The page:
Why baseball should have kept the All-Star Game in Georgia

Consider this alternative: The All-Star Game stays in Georgia. But the event—a three-day affair—is built around a multi-front campaign to address the restrictions imposed by the new law. None of it would need to be framed as partisan. It would be purely pro-voting, pro-democracy—an equal-opportunity push to be sure the good old-fashioned American election process worked.

The example of Wisconsin in 2020 suggests that voter-restriction efforts can trigger huge blowback if they’re sufficiently publicized—and there’s almost no organization that could shine more sunlight on the situation, and reach more people, than a major sports league. The players fan out across the state, holding rallies to highlight the restrictions in the law, if possible at locations near voter registration offices. People attending are given detailed instructions about how to apply for government-issued IDs. A series of speeches and panels, much like the National Basketball Association offers during its All-Star event, highlights exactly how Georgia’s new law in fact imposes serious burdens on the franchise.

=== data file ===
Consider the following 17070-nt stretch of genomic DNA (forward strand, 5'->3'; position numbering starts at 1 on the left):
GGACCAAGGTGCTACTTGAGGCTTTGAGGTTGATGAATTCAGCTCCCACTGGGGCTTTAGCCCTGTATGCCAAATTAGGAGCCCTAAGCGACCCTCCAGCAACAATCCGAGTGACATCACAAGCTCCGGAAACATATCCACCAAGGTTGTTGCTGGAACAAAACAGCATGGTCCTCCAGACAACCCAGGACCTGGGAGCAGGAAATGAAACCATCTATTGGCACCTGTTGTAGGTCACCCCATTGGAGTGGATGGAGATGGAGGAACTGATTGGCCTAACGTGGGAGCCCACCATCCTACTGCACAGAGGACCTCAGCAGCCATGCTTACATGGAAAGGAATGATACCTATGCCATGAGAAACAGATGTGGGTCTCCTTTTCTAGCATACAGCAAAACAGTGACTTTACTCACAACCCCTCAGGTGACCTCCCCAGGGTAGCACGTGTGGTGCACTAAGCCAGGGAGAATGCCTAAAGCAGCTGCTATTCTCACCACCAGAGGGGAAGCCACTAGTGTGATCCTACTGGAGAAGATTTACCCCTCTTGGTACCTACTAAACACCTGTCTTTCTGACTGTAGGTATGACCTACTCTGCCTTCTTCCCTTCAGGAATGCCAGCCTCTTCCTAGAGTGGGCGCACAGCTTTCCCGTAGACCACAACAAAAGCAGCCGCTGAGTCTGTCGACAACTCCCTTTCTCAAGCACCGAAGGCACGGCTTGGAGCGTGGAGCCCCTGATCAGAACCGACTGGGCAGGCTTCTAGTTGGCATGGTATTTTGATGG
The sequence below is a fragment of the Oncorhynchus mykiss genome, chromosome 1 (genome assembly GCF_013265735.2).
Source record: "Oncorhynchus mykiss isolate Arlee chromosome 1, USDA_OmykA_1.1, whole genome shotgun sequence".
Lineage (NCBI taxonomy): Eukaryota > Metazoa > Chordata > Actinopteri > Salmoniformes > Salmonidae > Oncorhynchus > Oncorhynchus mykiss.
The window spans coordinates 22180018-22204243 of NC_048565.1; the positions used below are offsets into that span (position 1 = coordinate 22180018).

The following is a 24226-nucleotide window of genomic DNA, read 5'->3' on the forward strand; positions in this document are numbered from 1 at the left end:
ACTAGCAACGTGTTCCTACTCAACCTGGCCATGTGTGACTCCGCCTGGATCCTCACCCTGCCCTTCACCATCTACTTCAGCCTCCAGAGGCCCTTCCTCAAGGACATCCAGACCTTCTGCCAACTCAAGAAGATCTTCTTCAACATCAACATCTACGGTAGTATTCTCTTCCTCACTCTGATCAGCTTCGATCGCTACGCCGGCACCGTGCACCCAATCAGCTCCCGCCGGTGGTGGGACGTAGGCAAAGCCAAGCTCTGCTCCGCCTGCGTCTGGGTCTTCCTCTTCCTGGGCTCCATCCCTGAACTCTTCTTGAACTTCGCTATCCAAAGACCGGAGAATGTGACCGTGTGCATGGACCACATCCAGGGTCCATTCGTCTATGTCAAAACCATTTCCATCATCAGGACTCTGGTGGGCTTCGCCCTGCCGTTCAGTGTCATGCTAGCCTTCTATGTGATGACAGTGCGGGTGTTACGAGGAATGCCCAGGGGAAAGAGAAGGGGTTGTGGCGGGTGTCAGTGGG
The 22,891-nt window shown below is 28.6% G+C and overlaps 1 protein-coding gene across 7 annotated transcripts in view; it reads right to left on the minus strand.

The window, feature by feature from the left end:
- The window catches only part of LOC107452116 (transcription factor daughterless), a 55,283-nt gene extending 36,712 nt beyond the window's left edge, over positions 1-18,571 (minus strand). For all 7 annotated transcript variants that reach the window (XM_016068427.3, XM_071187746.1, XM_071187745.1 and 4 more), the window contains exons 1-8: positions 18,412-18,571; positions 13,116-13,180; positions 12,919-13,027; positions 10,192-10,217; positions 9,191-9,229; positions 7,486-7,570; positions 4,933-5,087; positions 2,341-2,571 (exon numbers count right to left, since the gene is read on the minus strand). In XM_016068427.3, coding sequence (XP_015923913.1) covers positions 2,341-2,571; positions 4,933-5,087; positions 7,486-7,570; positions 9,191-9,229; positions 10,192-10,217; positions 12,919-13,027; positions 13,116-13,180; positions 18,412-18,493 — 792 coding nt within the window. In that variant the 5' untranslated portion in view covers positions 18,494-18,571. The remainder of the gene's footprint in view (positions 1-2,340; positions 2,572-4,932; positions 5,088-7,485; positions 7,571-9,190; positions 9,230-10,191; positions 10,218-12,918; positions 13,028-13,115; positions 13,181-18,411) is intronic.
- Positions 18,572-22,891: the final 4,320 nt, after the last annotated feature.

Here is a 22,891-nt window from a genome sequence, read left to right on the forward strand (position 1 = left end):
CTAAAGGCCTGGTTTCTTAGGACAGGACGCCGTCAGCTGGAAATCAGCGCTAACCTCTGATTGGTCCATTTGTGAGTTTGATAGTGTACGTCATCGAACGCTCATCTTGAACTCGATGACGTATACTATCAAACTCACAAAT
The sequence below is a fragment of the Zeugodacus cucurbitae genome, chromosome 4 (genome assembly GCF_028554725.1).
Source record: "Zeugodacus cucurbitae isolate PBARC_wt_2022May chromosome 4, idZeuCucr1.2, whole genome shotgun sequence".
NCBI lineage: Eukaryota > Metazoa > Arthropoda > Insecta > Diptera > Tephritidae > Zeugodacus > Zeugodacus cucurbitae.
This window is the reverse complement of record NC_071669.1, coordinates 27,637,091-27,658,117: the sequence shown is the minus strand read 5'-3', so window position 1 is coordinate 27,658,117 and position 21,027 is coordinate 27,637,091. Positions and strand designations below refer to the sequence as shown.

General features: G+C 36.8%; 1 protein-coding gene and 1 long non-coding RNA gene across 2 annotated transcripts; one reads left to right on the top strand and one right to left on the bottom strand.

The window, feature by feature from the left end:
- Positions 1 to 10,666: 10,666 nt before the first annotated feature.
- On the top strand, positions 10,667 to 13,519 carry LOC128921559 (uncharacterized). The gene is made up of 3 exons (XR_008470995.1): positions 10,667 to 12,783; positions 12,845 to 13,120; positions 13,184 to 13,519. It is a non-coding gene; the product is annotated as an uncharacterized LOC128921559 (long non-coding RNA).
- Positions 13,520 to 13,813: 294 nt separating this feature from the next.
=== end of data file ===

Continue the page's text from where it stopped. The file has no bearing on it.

Along with these programs, fundraising events featuring the players could have raised serious sums of money to fund nonpartisan efforts to get prospective voters registered, and to pay for broadcast and digital advertising spelling out the malevolent intent and effect of these new rules.